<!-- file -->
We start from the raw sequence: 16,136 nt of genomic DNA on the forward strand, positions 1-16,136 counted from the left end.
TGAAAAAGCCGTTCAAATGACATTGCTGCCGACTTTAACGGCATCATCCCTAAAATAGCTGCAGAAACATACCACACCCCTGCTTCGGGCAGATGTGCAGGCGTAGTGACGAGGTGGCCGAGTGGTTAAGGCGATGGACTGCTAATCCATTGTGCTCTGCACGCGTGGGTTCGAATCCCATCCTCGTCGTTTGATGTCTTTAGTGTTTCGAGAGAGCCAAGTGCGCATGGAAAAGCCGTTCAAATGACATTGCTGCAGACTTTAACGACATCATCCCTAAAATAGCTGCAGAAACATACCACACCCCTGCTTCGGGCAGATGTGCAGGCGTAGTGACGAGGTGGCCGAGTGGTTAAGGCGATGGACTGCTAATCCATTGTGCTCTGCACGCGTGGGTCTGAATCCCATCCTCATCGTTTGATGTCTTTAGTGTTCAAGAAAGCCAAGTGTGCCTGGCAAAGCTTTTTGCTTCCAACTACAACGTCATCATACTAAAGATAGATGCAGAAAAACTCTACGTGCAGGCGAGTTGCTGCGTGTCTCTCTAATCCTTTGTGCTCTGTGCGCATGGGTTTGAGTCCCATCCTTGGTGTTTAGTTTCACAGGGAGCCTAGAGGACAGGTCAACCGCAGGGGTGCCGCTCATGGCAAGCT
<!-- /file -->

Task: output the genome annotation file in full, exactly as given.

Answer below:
We start from the raw sequence: 16,136 nt of genomic DNA on the forward strand, positions 1-16,136 counted from the left end.
TGAAAAAGCCGTTCAAATGACATTGCTGCCGACTTTAACGGCATCATCCCTAAAATAGCTGCAGAAACATACCACACCCCTGCTTCGGGCAGATGTGCAGGCGTAGTGACGAGGTGGCCGAGTGGTTAAGGCGATGGACTGCTAATCCATTGTGCTCTGCACGCGTGGGTTCGAATCCCATCCTCGTCGTTTGATGTCTTTAGTGTTTCGAGAGAGCCAAGTGCGCATGGAAAAGCCGTTCAAATGACATTGCTGCAGACTTTAACGACATCATCCCTAAAATAGCTGCAGAAACATACCACACCCCTGCTTCGGGCAGATGTGCAGGCGTAGTGACGAGGTGGCCGAGTGGTTAAGGCGATGGACTGCTAATCCATTGTGCTCTGCACGCGTGGGTCTGAATCCCATCCTCATCGTTTGATGTCTTTAGTGTTCAAGAAAGCCAAGTGTGCCTGGCAAAGCTTTTTGCTTCCAACTACAACGTCATCATACTAAAGATAGATGCAGAAAAACTCTACGTGCAGGCGAGTTGCTGCGTGTCTCTCTAATCCTTTGTGCTCTGTGCGCATGGGTTTGAGTCCCATCCTTGGTGTTTAGTTTCACAGGGAGCCTAGAGGACAGGTCAACCGCAGGGGTGCCGCTCATGGCAAGCT